When Albert Einstein arrived in America at age 54, pulling into New York Harbor on the ocean liner Westernland on October 17, 1933, an official greeting committee was waiting for him. Einstein and his entourage, however, were nowhere to be found.
Abraham Flexner, director of the Institute for Advanced Study in Princeton, New Jersey, was obsessed with shielding his celebrity professor from publicity. So he’d sent a tugboat to spirit the great man away from the Westernland as soon as it cleared quarantine. His hair poking out from a wide-brimmed black hat, Einstein surreptitiously disembarked onto the tug, which ferried him and his party to lower Manhattan, where a car would whisk them to Princeton. “All Dr. Einstein wants is to be left in peace and quiet,” Flexner told reporters.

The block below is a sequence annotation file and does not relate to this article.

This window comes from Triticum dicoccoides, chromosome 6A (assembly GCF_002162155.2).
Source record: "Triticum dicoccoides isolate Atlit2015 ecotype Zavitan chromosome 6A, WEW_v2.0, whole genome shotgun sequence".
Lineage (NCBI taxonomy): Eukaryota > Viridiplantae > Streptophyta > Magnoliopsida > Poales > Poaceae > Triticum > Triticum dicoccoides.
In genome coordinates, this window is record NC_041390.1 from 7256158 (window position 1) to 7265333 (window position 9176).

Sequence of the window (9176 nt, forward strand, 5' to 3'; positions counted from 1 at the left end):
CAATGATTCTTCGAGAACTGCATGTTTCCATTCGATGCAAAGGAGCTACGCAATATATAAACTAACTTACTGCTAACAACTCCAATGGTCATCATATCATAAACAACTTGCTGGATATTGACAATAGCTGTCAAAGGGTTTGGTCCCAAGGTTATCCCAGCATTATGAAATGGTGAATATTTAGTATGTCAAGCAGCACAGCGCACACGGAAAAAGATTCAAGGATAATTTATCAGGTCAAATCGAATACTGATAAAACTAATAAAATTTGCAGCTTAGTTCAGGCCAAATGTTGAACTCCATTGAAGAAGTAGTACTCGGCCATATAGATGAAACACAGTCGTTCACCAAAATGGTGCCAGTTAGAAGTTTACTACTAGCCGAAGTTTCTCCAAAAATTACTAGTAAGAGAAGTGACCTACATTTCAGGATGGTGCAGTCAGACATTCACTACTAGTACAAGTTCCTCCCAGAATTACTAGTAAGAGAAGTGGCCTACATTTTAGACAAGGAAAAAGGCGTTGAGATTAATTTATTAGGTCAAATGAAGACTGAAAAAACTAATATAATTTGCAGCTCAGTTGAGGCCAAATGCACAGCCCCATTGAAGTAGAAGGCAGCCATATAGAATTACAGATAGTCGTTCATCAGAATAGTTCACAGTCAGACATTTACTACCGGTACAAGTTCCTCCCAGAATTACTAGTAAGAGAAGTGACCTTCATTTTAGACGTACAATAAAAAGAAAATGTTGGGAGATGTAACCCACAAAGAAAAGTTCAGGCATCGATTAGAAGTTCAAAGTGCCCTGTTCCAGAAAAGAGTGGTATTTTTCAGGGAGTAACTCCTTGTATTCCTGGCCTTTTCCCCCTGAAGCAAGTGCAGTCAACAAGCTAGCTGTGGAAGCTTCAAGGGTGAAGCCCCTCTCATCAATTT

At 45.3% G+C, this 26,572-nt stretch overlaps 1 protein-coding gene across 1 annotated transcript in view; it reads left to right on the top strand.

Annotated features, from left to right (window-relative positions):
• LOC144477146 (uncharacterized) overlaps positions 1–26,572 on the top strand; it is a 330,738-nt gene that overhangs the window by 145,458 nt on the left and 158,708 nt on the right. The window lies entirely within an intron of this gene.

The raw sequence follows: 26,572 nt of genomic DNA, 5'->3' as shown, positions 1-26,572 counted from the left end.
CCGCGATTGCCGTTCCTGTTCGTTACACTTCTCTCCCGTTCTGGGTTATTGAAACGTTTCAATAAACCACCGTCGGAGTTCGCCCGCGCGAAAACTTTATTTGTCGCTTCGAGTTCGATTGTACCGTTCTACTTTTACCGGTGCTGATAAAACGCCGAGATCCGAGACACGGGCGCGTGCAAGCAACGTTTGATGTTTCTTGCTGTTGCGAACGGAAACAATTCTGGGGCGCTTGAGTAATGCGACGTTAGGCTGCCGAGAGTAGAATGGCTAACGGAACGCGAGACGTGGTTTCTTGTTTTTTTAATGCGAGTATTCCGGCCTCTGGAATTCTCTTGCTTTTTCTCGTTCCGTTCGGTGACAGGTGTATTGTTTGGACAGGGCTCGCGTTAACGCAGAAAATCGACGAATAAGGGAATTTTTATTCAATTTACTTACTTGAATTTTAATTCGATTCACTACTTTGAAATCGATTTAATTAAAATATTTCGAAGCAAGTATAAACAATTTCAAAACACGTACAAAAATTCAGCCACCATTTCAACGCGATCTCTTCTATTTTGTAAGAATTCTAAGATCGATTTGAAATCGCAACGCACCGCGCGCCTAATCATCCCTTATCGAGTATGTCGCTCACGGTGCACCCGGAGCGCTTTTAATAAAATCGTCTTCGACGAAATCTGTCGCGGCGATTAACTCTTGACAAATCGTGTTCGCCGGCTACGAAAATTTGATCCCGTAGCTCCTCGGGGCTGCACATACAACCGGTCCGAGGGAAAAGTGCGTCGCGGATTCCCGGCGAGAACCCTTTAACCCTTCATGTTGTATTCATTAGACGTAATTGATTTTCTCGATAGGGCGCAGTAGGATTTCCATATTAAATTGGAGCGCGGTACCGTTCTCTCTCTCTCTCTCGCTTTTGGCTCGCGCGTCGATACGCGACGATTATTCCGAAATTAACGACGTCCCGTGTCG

Actually, Einstein also wanted a newspaper and an ice cream cone. As soon as he checked into Princeton’s Peacock Inn, he walked over to a newsstand, bought a newspaper and chuckled at the headlines about his mysterious whereabouts. Then he entered a local ice cream parlor and ordered a cone. The waitress making change for him declared, “This one goes in my memory book.”